Mrs. Winterton: The Committee has heard that undertaking, and I must admit that that is the second small crumb that has been passed over to the Opposition. We are grateful for it, and we will look forward to debating this matter on Report.

I beg to ask leave to withdraw the amendment.

Amendment, by leave, withdrawn

Mrs. Winterton: I beg to move amendment No. 81, in page 13, line 39, leave out subparagraph (2).

The Chairman: With this we may discuss the following amendments: No. 152, in page 13, line 40, after `such', insert `reasonable'.

No. 82, in page 13, line 43, leave out subsection (3).

No. 19, in page 14, line 1, leave out `an independent person' and insert

    `a local independent veterinary surgeon or veterinary practitioner'.

Mrs. Winterton: This is very good exercise for skiing: the up and down motion is very good indeed. [Interruption.] Oh no, let me withdraw those remarks, I think that that is the second clanger I have dropped today. I think it was this morning that the Committee were having rather a good laugh at my expense, but never mind. I withdraw those remarks, Mr. Conway.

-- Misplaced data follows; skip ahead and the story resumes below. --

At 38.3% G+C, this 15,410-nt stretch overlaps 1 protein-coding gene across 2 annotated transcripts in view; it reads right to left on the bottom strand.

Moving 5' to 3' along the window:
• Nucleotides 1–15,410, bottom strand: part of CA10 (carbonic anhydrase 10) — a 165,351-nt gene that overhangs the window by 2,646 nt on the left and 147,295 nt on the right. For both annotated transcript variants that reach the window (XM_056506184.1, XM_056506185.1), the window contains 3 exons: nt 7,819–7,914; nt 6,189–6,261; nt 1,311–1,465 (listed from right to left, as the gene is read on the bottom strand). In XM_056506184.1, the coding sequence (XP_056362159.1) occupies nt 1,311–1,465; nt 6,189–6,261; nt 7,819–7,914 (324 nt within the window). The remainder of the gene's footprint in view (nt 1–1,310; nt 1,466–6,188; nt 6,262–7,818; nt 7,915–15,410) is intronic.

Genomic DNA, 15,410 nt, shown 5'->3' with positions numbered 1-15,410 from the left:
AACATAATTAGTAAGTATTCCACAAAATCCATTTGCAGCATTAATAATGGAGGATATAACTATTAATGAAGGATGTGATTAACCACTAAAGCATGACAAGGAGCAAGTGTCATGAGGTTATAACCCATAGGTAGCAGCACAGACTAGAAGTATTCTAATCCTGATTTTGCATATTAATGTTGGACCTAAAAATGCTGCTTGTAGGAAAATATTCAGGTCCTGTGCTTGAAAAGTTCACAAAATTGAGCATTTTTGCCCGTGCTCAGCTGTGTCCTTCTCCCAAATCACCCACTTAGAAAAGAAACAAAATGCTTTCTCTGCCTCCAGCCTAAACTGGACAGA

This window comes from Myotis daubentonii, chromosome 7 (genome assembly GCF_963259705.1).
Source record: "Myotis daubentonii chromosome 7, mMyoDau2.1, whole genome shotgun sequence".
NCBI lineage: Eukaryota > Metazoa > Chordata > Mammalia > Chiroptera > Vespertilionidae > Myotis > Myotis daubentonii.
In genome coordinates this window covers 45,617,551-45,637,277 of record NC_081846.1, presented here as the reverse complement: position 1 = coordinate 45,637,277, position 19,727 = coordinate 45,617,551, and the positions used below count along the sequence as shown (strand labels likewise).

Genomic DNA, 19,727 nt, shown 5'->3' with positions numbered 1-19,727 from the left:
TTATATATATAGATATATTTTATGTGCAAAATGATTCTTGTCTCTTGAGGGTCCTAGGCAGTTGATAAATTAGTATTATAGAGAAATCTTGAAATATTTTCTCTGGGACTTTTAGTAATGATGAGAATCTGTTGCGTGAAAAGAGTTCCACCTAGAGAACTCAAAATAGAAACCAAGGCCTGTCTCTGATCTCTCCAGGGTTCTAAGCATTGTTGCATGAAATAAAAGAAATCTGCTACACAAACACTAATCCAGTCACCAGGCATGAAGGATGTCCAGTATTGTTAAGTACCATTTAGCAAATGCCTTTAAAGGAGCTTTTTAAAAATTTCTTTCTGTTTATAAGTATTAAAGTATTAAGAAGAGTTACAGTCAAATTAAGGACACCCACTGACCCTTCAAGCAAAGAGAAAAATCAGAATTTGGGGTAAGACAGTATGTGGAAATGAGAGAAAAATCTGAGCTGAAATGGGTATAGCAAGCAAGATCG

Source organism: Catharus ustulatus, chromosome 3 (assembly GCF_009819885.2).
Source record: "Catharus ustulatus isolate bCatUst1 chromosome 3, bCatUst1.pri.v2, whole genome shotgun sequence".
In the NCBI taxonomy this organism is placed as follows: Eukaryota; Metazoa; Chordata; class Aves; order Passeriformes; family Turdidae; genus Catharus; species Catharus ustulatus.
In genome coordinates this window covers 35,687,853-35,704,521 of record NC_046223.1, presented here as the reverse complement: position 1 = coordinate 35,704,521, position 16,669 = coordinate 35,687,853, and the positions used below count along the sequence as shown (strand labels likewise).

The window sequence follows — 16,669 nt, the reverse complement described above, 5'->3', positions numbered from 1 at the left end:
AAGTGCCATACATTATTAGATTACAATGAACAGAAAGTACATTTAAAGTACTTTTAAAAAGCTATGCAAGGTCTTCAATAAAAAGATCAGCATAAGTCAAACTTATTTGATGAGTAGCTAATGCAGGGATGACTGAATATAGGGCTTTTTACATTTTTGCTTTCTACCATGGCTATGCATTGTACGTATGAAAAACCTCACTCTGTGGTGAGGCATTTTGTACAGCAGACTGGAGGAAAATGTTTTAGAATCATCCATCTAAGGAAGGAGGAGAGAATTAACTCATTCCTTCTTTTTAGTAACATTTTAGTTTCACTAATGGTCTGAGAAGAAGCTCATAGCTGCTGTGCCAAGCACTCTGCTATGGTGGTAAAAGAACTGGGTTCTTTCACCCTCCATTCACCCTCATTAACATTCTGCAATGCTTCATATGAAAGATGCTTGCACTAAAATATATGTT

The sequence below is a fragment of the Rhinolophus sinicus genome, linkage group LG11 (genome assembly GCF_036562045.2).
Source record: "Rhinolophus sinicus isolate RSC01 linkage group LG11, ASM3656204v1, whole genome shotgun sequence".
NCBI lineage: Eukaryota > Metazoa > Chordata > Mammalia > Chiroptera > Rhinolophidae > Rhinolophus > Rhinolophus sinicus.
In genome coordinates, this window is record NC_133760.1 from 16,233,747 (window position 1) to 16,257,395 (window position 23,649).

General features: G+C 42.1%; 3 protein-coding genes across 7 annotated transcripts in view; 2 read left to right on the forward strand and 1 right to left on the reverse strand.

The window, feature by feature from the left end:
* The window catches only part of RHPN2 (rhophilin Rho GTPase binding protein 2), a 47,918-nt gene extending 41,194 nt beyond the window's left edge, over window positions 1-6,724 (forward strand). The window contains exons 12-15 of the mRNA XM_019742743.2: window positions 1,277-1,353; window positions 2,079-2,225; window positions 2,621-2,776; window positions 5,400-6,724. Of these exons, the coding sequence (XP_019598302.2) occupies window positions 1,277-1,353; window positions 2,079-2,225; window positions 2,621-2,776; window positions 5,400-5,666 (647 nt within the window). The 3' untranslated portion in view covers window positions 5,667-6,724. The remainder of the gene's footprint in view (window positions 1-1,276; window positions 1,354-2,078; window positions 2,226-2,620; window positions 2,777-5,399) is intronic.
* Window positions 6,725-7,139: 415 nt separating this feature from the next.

There are three amendments in the group, which is the sixth group on the schedule. I do not intend to speak to amendment No. 152, because on consideration I think that amendment No. 81 deals more appropriately with the views that Opposition Members would like to express. It would leave out sub-paragraph (2), and its purpose is to ensure that owners are not forced to pay to appeal, and the Minister is not allowed to decide an arbitrary amount as the fee. I do not know of any other case in which owners who wish to appeal would have to pay for the privilege. In his few words winding up the debate, the Minister could say whether there are other examples in which that is enforced, because off the top of my head I cannot think of any.

Mr. Morley: There are other examples.

Mrs. Winterton: Fair enough; the Committee will be better informed because the question has been asked.